Edward Kolodziej joined the Department of Civil and Environmental Engineering in September 2014 as part of the UW Freshwater Science Initiative. He holds a joint faculty appointment with Interdisciplinary Arts and Sciences at UW Tacoma, and is affiliated with local and regional water quality efforts through The Center for Urban Waters in Tacoma. Edward’s research interests include water quality and contaminant fate in natural and engineered systems. His research has been published in Science, and featured in news media such as Nature, Scientific American, U.S. News and World Report, Yahoo Health News, BBC Radio’s "Inside Science" and the Huffington Post among others.
Presented by the College of Engineering in partnership with UW Alumni Association.
Past Engineering Lecture Series' on UWTV
Robots to Web Trackers: Privacy in the Age of Smart Technology
The Invisible Trail: Pervasive Tracking in a Connected Age »
Franziska Roesner (CSE)
Our Robotic Future: Building Smart Robots that See in 3-D »
Dieter Fox (CSE, UW Robotics and State Estimation Lab
Responsible Innovation: A Cross Disciplinary Lens on Privacy and Security Challenges »
Tadayoshi Kohno (CSE, UW Tech Policy Lab)
Ryan Calo (UW Tech Policy Lab)
Batya Friedman (UW Tech Policy Lab)
Engineering the Heart: From Cell Therapy to Computer Technology
Engineering a Broken Heart »
Charles Murry (BioE, Pathology, Cardiology)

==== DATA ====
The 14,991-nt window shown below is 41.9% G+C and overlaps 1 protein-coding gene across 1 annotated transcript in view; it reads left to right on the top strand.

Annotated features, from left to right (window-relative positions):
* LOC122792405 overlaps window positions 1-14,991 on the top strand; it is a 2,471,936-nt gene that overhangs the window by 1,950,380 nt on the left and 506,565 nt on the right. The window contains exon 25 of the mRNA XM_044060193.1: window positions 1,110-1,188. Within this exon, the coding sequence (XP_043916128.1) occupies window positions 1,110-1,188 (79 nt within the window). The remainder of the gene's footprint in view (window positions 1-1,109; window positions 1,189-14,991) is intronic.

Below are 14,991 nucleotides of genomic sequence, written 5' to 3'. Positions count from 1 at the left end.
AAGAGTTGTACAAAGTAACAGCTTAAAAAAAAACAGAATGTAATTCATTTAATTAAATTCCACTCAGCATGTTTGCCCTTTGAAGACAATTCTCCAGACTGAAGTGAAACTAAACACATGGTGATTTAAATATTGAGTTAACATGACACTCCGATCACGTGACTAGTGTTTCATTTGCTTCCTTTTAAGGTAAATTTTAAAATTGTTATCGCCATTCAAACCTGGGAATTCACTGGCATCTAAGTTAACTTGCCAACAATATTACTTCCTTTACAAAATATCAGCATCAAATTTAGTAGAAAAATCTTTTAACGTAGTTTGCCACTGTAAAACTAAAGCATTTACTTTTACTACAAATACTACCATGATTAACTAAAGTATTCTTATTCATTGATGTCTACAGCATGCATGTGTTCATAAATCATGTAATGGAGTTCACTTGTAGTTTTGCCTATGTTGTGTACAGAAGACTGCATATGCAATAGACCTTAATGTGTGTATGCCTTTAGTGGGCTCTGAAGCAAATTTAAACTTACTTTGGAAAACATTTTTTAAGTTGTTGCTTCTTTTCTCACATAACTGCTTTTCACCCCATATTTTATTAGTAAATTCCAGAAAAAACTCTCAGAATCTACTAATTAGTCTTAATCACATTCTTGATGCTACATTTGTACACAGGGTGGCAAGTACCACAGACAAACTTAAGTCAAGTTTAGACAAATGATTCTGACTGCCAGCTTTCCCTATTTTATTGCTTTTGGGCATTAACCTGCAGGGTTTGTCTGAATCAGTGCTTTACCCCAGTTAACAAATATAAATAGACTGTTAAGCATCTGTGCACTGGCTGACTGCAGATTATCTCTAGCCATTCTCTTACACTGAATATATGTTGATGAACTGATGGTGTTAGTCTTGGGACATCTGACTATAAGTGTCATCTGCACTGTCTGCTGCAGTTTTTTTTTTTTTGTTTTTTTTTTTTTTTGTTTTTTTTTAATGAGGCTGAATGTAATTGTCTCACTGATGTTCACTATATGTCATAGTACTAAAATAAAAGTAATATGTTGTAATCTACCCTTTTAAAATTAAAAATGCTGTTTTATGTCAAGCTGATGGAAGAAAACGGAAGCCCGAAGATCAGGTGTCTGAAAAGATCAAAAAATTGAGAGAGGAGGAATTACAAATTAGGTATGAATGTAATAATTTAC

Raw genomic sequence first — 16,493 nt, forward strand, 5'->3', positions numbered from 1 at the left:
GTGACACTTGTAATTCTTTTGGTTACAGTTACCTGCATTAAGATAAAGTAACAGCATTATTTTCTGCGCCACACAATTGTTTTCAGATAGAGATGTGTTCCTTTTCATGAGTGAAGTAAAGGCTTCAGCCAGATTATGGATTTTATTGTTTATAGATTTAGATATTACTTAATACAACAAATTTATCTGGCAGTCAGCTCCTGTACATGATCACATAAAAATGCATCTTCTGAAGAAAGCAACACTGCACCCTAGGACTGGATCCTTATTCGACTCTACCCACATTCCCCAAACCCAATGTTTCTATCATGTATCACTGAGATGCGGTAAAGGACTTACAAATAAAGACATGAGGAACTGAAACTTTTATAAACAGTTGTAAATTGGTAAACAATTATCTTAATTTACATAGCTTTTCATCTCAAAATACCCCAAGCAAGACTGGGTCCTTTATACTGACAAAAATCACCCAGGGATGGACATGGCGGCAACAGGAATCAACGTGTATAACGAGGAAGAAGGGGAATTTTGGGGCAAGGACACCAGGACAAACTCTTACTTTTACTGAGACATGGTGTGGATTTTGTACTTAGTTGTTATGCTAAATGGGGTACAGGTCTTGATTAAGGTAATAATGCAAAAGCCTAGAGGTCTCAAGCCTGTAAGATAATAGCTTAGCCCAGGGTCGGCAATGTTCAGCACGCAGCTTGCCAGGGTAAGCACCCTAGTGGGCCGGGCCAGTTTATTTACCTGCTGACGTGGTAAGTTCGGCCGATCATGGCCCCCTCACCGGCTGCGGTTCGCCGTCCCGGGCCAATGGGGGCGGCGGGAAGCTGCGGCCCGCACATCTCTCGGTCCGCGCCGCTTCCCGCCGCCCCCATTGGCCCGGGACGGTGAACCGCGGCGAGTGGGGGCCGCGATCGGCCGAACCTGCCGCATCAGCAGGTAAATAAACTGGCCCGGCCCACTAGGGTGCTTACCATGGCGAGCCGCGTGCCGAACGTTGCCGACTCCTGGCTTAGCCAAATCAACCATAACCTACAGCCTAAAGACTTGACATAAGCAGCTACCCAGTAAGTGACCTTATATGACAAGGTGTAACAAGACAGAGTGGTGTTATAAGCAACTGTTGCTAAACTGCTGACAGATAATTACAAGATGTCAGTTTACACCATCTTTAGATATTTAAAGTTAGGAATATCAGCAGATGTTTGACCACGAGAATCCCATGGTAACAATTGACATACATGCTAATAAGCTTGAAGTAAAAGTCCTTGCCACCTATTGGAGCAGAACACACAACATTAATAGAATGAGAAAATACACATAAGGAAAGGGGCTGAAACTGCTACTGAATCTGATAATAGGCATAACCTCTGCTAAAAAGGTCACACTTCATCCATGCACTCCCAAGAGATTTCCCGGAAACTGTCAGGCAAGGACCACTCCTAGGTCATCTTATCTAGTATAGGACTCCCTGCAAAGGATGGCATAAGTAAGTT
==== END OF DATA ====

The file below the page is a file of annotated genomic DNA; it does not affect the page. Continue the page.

Get a Grip: Cell Biomechanics in Cardiovascular Health »
Nate Sniadecki (ME) and Nathan White (BioE)
Cutting the Cord: Wireless Power for Implantable Devices »
Joshua Smith (CSE, EE)
Engineering Infrastructure: From Failing Grades to Future Systems
Failing Grades to Future Systems »
Paula Hammond (Parsons Brinckerhoff) and Greg Miller (CEE)
Spanning the Gap: Lessons in Bridge Engineering »
John Stanton (CEE)
Tunneling Toward a New State Route 99 Corridor »
Matthew Preedy, PE (BSCE '92)
Engineering Molecules: Tiny Solutions for Big Problems
Launching the Molecular Engineering Revolution »
Matt O'Donnell (BioE)
Here Comes the Sun: Engineering New Solar Technologies at the Molecular Scale »
Hugh Hillhouse (ChemE) and Christine Luscombe (MSE)
Into the Body: Molecular Systems for Healing »
Suzie Pun (BioE) and Patrick Stayton (BioE)
Re-engineering Aerospace: Flying Cleaner, Greener, Smarter
Shrinking the Aerospace Carbon Footprint »
Mary Armstrong (’79)
Repowering the Military with Alternative Energy »
Tim Vinopal (’91)
Flying Smart with Autonomous Vehicles »
Mehran Mesbahi (A&A)
Engineering in the Headlines
High-Pressure Crisis in the Gulf »
James Riley and Alberto Aliseda (ME)
Going for the Green: London 2012 »
Robert G. Card (’75)
Driven to Distraction »
Linda Ng Boyle (ISE and CEE)
Engineering Xtreme Challenges: Outerspace to Cyberspace
The Cyberspace Data Explosion: Boon or Black Hole? »
Magdalena Balazinska (CSE) and Tadayoshi Kohno (CSE)
Eye on the Universe: Final Mission to Hubble »
Gregory Johnson (’77).
Energy Crisis, Smart Solutions »
Carl Imhoff (PNNL) and Shwetak Patel (CSE and EE)
Engineering Inspired by Nature: Robots, Greener Energy and Nanotech Systems
Where Humans and Robots Connect »
Yoky Matsuoka (CSE)
Back to Nature for the Next Technology Revolution »
Babak Parviz (EE)
Beyond Oil: Powering the Future »
Miles P. Drake (Weyerhaeuser) and Dan Schwartz (ChemE)
Engineering the Best: Boomers, A Bridge and the Boeing 787
Rebuilding the Baby Boomer: Replacement Parts for the 21st Century »
Buddy Ratner (BioE, ChemE)
Building the New Tacoma Narrows Bridge »
Joe P. Mahoney (CEE) and Steve Hansen (’69)
Building the Future of Commercial Aviation: Boeing's 787 Dreamliner »
Al Miller ('71, '77) and Mark Tuttle (ME)